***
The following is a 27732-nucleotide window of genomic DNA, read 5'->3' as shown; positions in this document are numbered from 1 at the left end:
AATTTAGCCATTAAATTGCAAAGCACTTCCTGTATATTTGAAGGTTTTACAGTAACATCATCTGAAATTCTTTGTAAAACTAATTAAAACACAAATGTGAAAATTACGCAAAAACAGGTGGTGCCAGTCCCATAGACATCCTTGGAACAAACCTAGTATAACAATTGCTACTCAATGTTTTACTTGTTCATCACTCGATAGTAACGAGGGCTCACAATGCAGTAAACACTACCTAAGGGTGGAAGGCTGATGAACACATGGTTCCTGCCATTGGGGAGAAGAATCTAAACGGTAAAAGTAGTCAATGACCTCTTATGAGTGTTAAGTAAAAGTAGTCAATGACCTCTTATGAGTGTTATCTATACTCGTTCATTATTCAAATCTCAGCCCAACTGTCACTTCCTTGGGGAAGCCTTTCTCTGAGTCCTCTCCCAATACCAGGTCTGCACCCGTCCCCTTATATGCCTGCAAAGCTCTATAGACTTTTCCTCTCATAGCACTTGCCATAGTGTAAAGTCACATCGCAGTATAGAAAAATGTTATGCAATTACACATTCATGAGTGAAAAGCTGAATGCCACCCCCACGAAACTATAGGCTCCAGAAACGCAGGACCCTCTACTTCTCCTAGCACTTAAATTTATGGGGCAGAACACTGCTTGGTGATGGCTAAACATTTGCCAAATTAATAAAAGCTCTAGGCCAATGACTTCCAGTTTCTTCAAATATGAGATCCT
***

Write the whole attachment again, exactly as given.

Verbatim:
The following is a 27732-nucleotide window of genomic DNA, read 5'->3' as shown; positions in this document are numbered from 1 at the left end:
AATTTAGCCATTAAATTGCAAAGCACTTCCTGTATATTTGAAGGTTTTACAGTAACATCATCTGAAATTCTTTGTAAAACTAATTAAAACACAAATGTGAAAATTACGCAAAAACAGGTGGTGCCAGTCCCATAGACATCCTTGGAACAAACCTAGTATAACAATTGCTACTCAATGTTTTACTTGTTCATCACTCGATAGTAACGAGGGCTCACAATGCAGTAAACACTACCTAAGGGTGGAAGGCTGATGAACACATGGTTCCTGCCATTGGGGAGAAGAATCTAAACGGTAAAAGTAGTCAATGACCTCTTATGAGTGTTAAGTAAAAGTAGTCAATGACCTCTTATGAGTGTTATCTATACTCGTTCATTATTCAAATCTCAGCCCAACTGTCACTTCCTTGGGGAAGCCTTTCTCTGAGTCCTCTCCCAATACCAGGTCTGCACCCGTCCCCTTATATGCCTGCAAAGCTCTATAGACTTTTCCTCTCATAGCACTTGCCATAGTGTAAAGTCACATCGCAGTATAGAAAAATGTTATGCAATTACACATTCATGAGTGAAAAGCTGAATGCCACCCCCACGAAACTATAGGCTCCAGAAACGCAGGACCCTCTACTTCTCCTAGCACTTAAATTTATGGGGCAGAACACTGCTTGGTGATGGCTAAACATTTGCCAAATTAATAAAAGCTCTAGGCCAATGACTTCCAGTTTCTTCAAATATGAGATCCT